EU Eyes Formal Antitrust Investigation Into Facebook
By Sam Schechner
The European Union is close to opening its first formal
antitrust investigation into Facebook Inc., according to a person
familiar with the matter, ramping up its competition enforcement of
big tech companies.
The EU's top competition watchdog, the European Commission, is
likely in coming weeks to open formal antitrust proceedings against
Facebook, a key procedural step in one of its long-running
investigations into the company, the person said, adding that the
timing could still change.
The probe, which stems from complaints from competitors, looks
at least in part at how Facebook allegedly favors Marketplace --
its own flea market service where users can hawk their wares, from
used clothes to used cars -- at the expense of other companies that
sell products through Facebook.
A European Commission spokeswoman declined to comment on the
A Facebook spokesman also declined to comment. The company has
in the past said that it complies with antitrust laws.
The Commission's move toward a formal probe was first reported
by the Financial Times.
A formal investigation into Facebook would be the Commission's
first into the company on antitrust grounds. The EU fined the
company EUR110 million in 2017 for providing misleading information
during the review of its WhatsApp acquisition.
Facebook has been under investigation by the European Commission
for more than a year on multiple fronts, including allegations by
rival companies and politicians that Facebook has leveraged access
to its users' data to stifle competition, rewarding partners and
cutting off rivals. Facebook and the Commission have squabbled over
access to internal documents as part of those investigations.
Facebook has said that it works in a competitive landscape and
that competition enforcers must recognize that use of data is a
more complicated concept than control of a finite resource.
The opening of a formal investigation is a procedural step in an
EU antitrust case that can come after sometimes years of informal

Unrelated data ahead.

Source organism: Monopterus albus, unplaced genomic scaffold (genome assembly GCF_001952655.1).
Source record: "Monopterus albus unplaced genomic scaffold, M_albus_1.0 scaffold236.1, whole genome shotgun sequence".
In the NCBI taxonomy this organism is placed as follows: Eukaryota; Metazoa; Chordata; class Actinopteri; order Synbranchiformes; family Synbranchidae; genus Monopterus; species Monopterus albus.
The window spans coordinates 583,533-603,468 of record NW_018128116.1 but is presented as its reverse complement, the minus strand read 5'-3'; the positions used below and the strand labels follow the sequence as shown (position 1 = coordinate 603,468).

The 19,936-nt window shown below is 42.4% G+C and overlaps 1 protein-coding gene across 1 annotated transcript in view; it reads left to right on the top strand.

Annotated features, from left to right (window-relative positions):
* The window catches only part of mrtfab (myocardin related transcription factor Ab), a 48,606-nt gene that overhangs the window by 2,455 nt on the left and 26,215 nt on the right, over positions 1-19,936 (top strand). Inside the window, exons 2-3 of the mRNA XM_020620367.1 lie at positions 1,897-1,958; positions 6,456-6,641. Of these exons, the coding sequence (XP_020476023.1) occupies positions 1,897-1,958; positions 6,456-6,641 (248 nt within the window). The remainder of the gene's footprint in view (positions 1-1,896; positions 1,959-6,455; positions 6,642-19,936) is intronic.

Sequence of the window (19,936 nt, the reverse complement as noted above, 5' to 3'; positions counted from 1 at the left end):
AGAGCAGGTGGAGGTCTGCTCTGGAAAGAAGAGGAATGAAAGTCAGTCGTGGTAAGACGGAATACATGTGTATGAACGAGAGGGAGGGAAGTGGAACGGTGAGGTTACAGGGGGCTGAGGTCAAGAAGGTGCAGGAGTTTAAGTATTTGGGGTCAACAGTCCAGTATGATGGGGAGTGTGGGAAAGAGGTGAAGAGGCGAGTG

investigations and questionnaires to competitors and companies. If
the Commission finds evidence of wrongdoing, it can then file
formal charges in what is called a statement of objections.
The Commission's Facebook inquiry is part of a new wave of
antitrust enforcement for the bloc. The Commission filed formal
charges last month against Apple Inc. for allegedly abusing its
control over the distribution of music-streaming apps, including
Spotify. In November, it filed formal charges against Amazon.com
Inc. for allegedly using nonpublic data it gathers from third-party
sellers to unfairly compete against them. Both companies denied
The EU is also pursuing informal antitrust investigations into
Alphabet Inc.'s Google related to both advertising and its use of
data, according to people familiar with the matter. Google has also
said it complies with competition laws.
At the same time, Margrethe Vestager, who leads the European
Commission's antitrust enforcement, has proposed a bill aimed at
helping new tech rivals challenge big tech companies without
relying on traditional, lengthy competition investigations.
The bill, dubbed the Digital Markets Act, could force digital
platforms designated as gatekeepers to refrain from some
potentially anticompetitive actions, such as promoting their own
products over those of competitors. Companies that violate those
rules could face fines of up to 10% of their annual revenue.
Write to Sam Schechner at email@example.com
--Daniel Michaels contributed to this article.
(END) Dow Jones Newswires
May 26, 2021 10:59 ET (14:59 GMT)
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